About Theater Dogs

Chad Jones has covered theater in the San Francisco Bay Area since 1992. Before becoming the theater critic for the Bay Area News Group-East Bay, a chain of daily newspapers that includes the Oakland Tribune, the Tri-Valley Herald and the San Mateo County Times, he was chief theater writer for the Bay Area Reporter. Chad was with the Bay Area News Group for more than 10 years.

Chad is a fifth-generation Nevadan and a graduate of the University of Nevada, Reno. He was a long-time member of the American Theatre Critics Association and served for nearly two decades on the Glickman committee, which awards a cash prize for the best play to debut in the Bay Area. For three years he was the San Francisco correspondent for the London-based magazine Plays International.

As a freelance writer, his work has appeared in the San Francisco Chronicle and in Wired magazine, Theatre Bay Area magazine, the Marin Independent Journal, the Sacramento Bee, the Palo Alto Weekly and the Nob Hill Gazette.

After spending a year as the communications manager for Berkeley Repertory Theatre, Chad is now the executive director of the San Francisco Arts Education Project, a 49-year-old nonprofit that pairs professional visual and performing arts artists with students in San Francisco public schools, after-school/weekend programs and arts summer camp..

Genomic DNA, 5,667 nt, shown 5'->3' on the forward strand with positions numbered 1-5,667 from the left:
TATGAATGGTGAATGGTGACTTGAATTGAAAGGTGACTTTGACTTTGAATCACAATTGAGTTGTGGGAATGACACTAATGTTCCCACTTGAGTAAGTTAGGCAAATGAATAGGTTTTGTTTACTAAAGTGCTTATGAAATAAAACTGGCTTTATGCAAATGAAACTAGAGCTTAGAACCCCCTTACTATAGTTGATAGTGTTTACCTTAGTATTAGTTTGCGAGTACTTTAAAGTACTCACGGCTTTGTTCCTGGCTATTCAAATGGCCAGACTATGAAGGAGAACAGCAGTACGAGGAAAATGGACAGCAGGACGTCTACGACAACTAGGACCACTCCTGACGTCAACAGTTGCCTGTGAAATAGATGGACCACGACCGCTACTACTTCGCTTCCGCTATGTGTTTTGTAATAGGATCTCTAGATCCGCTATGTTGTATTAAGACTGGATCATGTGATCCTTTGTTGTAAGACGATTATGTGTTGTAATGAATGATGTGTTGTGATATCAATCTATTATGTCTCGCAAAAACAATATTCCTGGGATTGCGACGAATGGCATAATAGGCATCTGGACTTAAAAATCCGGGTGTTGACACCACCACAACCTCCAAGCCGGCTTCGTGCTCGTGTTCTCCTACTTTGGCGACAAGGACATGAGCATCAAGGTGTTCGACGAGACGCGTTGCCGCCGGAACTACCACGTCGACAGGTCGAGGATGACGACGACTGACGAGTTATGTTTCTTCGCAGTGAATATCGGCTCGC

Contact: theaterdogs [at] gmail.com

22 thoughts on “About Theater Dogs

  1. Hey Chad: Is there a way to contact you that’s not through your old work email? Thanks!

  2. Sorry to read about your departure from the Bay Area News Group, but given what is going on these days, it probably is a wise decision.

    Although I did not have a chance to meet you, I enjoyed our relationship via email. And I enjoyed your column in print and on the Web. You covered stuff that is being ignored these days.

    Will you still welcome releases and tidbits? If so, where might I send them?

  3. My AHA moment? Now I know why I’m so fond of you. It isn’t
    your writing or your kindness, your wicked sense of humor, or even
    your dazzling green eyes. It must be this: I, too, am a fifth
    generation Nevadan. But wait, that’s just my ego who identifies with